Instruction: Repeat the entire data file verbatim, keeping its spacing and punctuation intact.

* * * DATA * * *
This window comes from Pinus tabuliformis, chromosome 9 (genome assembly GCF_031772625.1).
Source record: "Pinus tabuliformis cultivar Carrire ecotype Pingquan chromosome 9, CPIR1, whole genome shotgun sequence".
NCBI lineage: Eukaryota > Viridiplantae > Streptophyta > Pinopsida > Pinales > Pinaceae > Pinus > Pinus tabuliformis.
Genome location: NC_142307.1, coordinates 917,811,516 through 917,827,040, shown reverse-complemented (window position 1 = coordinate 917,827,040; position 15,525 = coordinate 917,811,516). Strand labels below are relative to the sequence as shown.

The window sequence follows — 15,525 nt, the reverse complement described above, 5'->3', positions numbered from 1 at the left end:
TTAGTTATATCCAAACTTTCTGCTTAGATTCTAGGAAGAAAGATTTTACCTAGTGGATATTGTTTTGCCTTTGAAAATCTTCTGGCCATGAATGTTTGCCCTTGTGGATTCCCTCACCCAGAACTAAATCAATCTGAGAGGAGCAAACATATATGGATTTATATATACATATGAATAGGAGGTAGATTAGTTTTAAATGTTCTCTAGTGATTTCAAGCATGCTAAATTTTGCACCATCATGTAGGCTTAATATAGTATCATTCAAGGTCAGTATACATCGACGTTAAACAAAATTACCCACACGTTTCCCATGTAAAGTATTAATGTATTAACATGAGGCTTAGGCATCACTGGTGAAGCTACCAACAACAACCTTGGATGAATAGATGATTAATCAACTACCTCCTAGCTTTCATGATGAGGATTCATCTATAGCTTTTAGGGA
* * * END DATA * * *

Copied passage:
This window comes from Pinus tabuliformis, chromosome 9 (genome assembly GCF_031772625.1).
Source record: "Pinus tabuliformis cultivar Carrire ecotype Pingquan chromosome 9, CPIR1, whole genome shotgun sequence".
NCBI lineage: Eukaryota > Viridiplantae > Streptophyta > Pinopsida > Pinales > Pinaceae > Pinus > Pinus tabuliformis.
Genome location: NC_142307.1, coordinates 917,811,516 through 917,827,040, shown reverse-complemented (window position 1 = coordinate 917,827,040; position 15,525 = coordinate 917,811,516). Strand labels below are relative to the sequence as shown.

The window sequence follows — 15,525 nt, the reverse complement described above, 5'->3', positions numbered from 1 at the left end:
TTAGTTATATCCAAACTTTCTGCTTAGATTCTAGGAAGAAAGATTTTACCTAGTGGATATTGTTTTGCCTTTGAAAATCTTCTGGCCATGAATGTTTGCCCTTGTGGATTCCCTCACCCAGAACTAAATCAATCTGAGAGGAGCAAACATATATGGATTTATATATACATATGAATAGGAGGTAGATTAGTTTTAAATGTTCTCTAGTGATTTCAAGCATGCTAAATTTTGCACCATCATGTAGGCTTAATATAGTATCATTCAAGGTCAGTATACATCGACGTTAAACAAAATTACCCACACGTTTCCCATGTAAAGTATTAATGTATTAACATGAGGCTTAGGCATCACTGGTGAAGCTACCAACAACAACCTTGGATGAATAGATGATTAATCAACTACCTCCTAGCTTTCATGATGAGGATTCATCTATAGCTTTTAGGGA